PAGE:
- Credit Default Rates Increase Nationally
National Mortgage Professional 14 Oct 2013
According to the S&P/Experian Consumer Credit Default Indices, national default rates rose in September. The national composite edged up from 1.34 percent in August to 1.38 percent. Default rates were 1.28 percent for first mortgages, up from 1.23 percent; 0.69 percent for second mortgages, up from 0.57 percent; 1.15 percent for auto loans, up from 1.11 percent; and 3.14 percent for bank cards, up from 3.12 percent.
- Small Business Credit Cards May Lack Consumer Protections
Time 14 Oct 2013
The Credit Card Accountability Responsibility and Disclosure Act of 2009 was meant to protect consumers from unexpectedly higher rates and unwarranted penalty fees. The law does not, however, cover business credit cards.
- Young Credit Card Holders Are Less Likely to Default
Bloomberg 08 Oct 2013
Although Congress passed the CARD Act in 2009 to help prevent consumers under age 21 from digging themselves deep into credit card debt, a new study by researchers at Arizona State University and the Federal Reserve Bank of Richmond suggests that younger credit card users are not more likely to default. Consumers in this age group, rather, are working to build a credit history.
- Study: Debit Swipe Fee Reform Saves Consumers, Merchants Billions
Bank Credit News 04 Oct 2013
Reform of debit-card swipe fees helped save U.S. merchants and consumers billions of dollars in 2012, according to a report released by the Merchant Payments Coalition (MPC). This was one of the objectives when Congress passed the law in 2010.
- New Tactics Keep College Kids Hooked on Plastic
CNBC News 04 Oct 2013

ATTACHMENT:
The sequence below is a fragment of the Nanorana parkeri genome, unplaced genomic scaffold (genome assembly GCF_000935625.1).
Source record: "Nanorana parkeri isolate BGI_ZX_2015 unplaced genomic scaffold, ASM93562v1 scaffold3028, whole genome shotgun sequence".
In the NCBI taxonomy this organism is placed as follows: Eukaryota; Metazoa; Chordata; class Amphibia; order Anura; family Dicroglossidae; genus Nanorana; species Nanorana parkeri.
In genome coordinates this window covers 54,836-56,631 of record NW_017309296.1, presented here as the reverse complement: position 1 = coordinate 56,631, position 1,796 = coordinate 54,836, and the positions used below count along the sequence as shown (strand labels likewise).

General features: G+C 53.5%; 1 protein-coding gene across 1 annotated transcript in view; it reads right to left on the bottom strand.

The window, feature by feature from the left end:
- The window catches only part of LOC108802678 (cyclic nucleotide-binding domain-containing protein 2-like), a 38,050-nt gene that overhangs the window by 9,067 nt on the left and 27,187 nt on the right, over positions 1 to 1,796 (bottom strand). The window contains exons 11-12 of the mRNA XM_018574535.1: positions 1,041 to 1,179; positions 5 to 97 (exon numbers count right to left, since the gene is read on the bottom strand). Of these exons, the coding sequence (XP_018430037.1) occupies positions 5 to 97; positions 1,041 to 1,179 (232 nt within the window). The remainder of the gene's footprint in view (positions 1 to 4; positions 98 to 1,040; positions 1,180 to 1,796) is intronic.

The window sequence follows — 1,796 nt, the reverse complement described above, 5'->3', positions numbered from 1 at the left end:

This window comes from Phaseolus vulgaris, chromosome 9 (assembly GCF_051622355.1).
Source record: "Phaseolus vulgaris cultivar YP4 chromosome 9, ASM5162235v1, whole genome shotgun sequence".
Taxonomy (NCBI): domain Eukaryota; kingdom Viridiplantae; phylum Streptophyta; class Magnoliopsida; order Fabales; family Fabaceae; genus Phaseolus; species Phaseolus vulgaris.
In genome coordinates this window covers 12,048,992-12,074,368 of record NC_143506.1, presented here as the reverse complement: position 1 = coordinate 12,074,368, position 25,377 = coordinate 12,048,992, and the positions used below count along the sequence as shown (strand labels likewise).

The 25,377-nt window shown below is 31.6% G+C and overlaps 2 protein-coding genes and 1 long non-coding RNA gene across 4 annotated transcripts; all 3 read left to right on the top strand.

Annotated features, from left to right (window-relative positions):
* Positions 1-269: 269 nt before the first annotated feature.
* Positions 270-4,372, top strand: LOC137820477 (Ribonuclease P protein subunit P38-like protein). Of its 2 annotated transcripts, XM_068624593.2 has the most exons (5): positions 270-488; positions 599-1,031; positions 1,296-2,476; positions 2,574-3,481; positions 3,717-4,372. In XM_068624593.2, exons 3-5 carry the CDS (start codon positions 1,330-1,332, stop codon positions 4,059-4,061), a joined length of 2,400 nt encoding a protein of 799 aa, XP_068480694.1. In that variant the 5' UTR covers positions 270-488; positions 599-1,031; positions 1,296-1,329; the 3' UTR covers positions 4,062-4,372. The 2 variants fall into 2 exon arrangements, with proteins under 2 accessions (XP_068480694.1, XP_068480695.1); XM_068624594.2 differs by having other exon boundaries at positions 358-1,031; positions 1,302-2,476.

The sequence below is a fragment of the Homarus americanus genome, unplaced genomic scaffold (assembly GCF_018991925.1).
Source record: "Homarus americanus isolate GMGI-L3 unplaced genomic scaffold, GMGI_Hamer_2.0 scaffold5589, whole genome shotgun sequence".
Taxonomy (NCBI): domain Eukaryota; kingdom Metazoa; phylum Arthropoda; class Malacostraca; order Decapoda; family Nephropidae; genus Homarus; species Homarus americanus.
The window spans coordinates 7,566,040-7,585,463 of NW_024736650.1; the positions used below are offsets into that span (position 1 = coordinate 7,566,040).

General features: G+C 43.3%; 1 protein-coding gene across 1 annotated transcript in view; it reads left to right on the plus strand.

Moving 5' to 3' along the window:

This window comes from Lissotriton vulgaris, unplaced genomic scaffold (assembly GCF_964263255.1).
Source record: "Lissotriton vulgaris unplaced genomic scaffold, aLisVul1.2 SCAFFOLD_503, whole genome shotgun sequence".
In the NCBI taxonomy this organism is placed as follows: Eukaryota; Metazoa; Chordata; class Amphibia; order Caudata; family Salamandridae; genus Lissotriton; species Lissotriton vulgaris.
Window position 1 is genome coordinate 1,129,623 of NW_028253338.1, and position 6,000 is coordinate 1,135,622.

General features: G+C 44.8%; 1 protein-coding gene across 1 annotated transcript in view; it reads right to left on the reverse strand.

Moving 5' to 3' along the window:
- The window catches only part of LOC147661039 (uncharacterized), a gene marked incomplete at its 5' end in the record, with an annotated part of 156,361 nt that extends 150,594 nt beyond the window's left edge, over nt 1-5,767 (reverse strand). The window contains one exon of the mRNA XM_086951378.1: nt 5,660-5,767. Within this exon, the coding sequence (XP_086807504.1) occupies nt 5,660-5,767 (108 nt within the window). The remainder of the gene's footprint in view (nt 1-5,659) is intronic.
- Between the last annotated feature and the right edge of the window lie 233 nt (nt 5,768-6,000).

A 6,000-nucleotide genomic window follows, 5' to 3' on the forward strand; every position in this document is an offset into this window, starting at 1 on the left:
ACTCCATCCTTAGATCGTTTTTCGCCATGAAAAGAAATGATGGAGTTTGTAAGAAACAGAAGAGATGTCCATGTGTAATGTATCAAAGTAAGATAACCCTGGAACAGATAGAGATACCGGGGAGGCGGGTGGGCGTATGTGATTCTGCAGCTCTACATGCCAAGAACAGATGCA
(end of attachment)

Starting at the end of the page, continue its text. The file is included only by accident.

Since passage of the Credit Card Accountability, Responsibility and Disclosure Act of 2009, use of credit cards among college students has declined. Debit cards, however, are becoming more common and now are used by nearly 80 percent of students, a survey by Sallie Mae and Ipsos found. Many student ID cards double as debit cards, and prepaid cards are gaining popularity among parents who want to better control their kids' spending. The problem with prepaid and debit cards is that they do not allow students to build a credit record, and they often come with fewer marketing restrictions.
- CFPB Should Take Tougher Stance Against Credit Cards, Consumer Groups Say
American Banker 03 Oct 2013
Consumer advocates have asked that the Consumer Financial Protection Bureau (CFPB) take an even harder line with credit card issuers. At a field hearing in Chicago after the watchdog released its study on the impact of card regulations over the last four years, advocates urged the regulator not to leave its scrutiny at simply sneaky rate hikes and fees but to delve deeper into legal disclosures.
- Bank Credit-Card Fees Face New Scrutiny by U.S. Consumer Bureau
Bloomberg 02 Oct 2013
The Credit Card Accountability Responsibility and Disclosure (CARD) Act of 2009 limited lenders' ability to hike interest rates, curtailed late fees, and forced lenders to obtain customers' consent to apply over-limit fees. The law produced $4 billion in savings to U.S. consumers last year through these impacts, according to the Consumer Financial Protection Bureau (CFPB), which calculated that the total cost of credit on the cards is down by two percentage points.
- OCC Warns of Credit Card Scam
American Banker 27 Sep 2013
A fake Florida bank has been using a fraudulent credit card scheme to cheat U.S. consumers, the Office of the Comptroller of the Currency (OCC) is cautioning. The bogus AmTrade International Bank sends consumers mail offers for semi-secured credit cards, instructing them to send checks in amounts ranging from $500 to $900 in order to obtain the card. Marketed as a strategy for rebuilding damaged credit, the card never arrives after the consumer's check gets cashed.